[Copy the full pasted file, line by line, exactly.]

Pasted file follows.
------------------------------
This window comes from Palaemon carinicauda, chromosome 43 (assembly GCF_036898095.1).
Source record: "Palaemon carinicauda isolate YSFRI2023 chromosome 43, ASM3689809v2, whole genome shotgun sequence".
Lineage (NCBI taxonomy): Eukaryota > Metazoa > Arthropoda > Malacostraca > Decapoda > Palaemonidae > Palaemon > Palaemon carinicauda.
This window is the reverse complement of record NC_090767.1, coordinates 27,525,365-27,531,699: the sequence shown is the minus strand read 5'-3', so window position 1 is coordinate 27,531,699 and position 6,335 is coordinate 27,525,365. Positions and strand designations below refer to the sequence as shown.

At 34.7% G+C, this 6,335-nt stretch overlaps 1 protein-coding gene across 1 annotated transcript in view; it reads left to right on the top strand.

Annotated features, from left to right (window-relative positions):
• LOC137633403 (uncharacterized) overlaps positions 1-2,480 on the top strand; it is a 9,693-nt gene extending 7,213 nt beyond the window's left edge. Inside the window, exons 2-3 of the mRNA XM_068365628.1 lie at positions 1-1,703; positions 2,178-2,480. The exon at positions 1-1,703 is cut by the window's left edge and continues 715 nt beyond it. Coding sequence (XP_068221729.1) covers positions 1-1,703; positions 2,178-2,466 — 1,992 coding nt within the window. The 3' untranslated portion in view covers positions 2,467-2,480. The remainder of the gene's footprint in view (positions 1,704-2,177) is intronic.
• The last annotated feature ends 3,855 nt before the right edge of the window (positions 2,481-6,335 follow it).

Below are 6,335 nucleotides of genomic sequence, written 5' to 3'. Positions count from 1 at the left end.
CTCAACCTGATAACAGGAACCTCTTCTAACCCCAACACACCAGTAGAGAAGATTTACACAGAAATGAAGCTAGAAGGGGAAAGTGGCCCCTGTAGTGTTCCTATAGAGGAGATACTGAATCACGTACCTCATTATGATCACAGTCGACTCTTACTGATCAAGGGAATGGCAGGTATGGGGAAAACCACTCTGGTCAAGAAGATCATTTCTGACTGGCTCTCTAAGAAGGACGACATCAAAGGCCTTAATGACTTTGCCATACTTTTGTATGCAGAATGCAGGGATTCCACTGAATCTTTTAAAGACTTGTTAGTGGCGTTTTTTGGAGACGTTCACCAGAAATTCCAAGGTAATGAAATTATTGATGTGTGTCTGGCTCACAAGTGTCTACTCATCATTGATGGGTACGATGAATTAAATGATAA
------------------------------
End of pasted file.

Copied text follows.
This window comes from Palaemon carinicauda, chromosome 43 (assembly GCF_036898095.1).
Source record: "Palaemon carinicauda isolate YSFRI2023 chromosome 43, ASM3689809v2, whole genome shotgun sequence".
Lineage (NCBI taxonomy): Eukaryota > Metazoa > Arthropoda > Malacostraca > Decapoda > Palaemonidae > Palaemon > Palaemon carinicauda.
This window is the reverse complement of record NC_090767.1, coordinates 27,525,365-27,531,699: the sequence shown is the minus strand read 5'-3', so window position 1 is coordinate 27,531,699 and position 6,335 is coordinate 27,525,365. Positions and strand designations below refer to the sequence as shown.

At 34.7% G+C, this 6,335-nt stretch overlaps 1 protein-coding gene across 1 annotated transcript in view; it reads left to right on the top strand.

Annotated features, from left to right (window-relative positions):
• LOC137633403 (uncharacterized) overlaps positions 1-2,480 on the top strand; it is a 9,693-nt gene extending 7,213 nt beyond the window's left edge. Inside the window, exons 2-3 of the mRNA XM_068365628.1 lie at positions 1-1,703; positions 2,178-2,480. The exon at positions 1-1,703 is cut by the window's left edge and continues 715 nt beyond it. Coding sequence (XP_068221729.1) covers positions 1-1,703; positions 2,178-2,466 — 1,992 coding nt within the window. The 3' untranslated portion in view covers positions 2,467-2,480. The remainder of the gene's footprint in view (positions 1,704-2,177) is intronic.
• The last annotated feature ends 3,855 nt before the right edge of the window (positions 2,481-6,335 follow it).

Below are 6,335 nucleotides of genomic sequence, written 5' to 3'. Positions count from 1 at the left end.
CTCAACCTGATAACAGGAACCTCTTCTAACCCCAACACACCAGTAGAGAAGATTTACACAGAAATGAAGCTAGAAGGGGAAAGTGGCCCCTGTAGTGTTCCTATAGAGGAGATACTGAATCACGTACCTCATTATGATCACAGTCGACTCTTACTGATCAAGGGAATGGCAGGTATGGGGAAAACCACTCTGGTCAAGAAGATCATTTCTGACTGGCTCTCTAAGAAGGACGACATCAAAGGCCTTAATGACTTTGCCATACTTTTGTATGCAGAATGCAGGGATTCCACTGAATCTTTTAAAGACTTGTTAGTGGCGTTTTTTGGAGACGTTCACCAGAAATTCCAAGGTAATGAAATTATTGATGTGTGTCTGGCTCACAAGTGTCTACTCATCATTGATGGGTACGATGAATTAAATGATAA